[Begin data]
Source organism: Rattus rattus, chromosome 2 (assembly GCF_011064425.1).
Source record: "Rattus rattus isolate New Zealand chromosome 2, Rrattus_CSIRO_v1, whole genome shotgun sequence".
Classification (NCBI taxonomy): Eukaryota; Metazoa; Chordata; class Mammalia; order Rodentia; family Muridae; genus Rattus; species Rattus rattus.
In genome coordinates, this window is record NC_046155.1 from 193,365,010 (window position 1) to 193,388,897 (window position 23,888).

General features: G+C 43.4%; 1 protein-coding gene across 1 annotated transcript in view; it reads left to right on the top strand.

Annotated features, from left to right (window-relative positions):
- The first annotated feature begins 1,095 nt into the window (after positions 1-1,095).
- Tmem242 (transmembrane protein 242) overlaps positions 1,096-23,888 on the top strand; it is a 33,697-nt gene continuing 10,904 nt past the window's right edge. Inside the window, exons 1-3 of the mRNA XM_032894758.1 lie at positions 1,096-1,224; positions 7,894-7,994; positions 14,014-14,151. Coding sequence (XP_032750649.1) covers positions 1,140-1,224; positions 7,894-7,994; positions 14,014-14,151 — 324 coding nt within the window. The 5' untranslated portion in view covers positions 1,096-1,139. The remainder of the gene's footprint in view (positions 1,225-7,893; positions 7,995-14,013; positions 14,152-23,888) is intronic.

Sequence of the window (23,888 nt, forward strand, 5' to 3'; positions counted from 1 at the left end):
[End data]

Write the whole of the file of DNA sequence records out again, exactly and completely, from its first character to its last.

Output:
Source organism: Rattus rattus, chromosome 2 (assembly GCF_011064425.1).
Source record: "Rattus rattus isolate New Zealand chromosome 2, Rrattus_CSIRO_v1, whole genome shotgun sequence".
Classification (NCBI taxonomy): Eukaryota; Metazoa; Chordata; class Mammalia; order Rodentia; family Muridae; genus Rattus; species Rattus rattus.
In genome coordinates, this window is record NC_046155.1 from 193,365,010 (window position 1) to 193,388,897 (window position 23,888).

General features: G+C 43.4%; 1 protein-coding gene across 1 annotated transcript in view; it reads left to right on the top strand.

Annotated features, from left to right (window-relative positions):
- The first annotated feature begins 1,095 nt into the window (after positions 1-1,095).
- Tmem242 (transmembrane protein 242) overlaps positions 1,096-23,888 on the top strand; it is a 33,697-nt gene continuing 10,904 nt past the window's right edge. Inside the window, exons 1-3 of the mRNA XM_032894758.1 lie at positions 1,096-1,224; positions 7,894-7,994; positions 14,014-14,151. Coding sequence (XP_032750649.1) covers positions 1,140-1,224; positions 7,894-7,994; positions 14,014-14,151 — 324 coding nt within the window. The 5' untranslated portion in view covers positions 1,096-1,139. The remainder of the gene's footprint in view (positions 1,225-7,893; positions 7,995-14,013; positions 14,152-23,888) is intronic.

Sequence of the window (23,888 nt, forward strand, 5' to 3'; positions counted from 1 at the left end):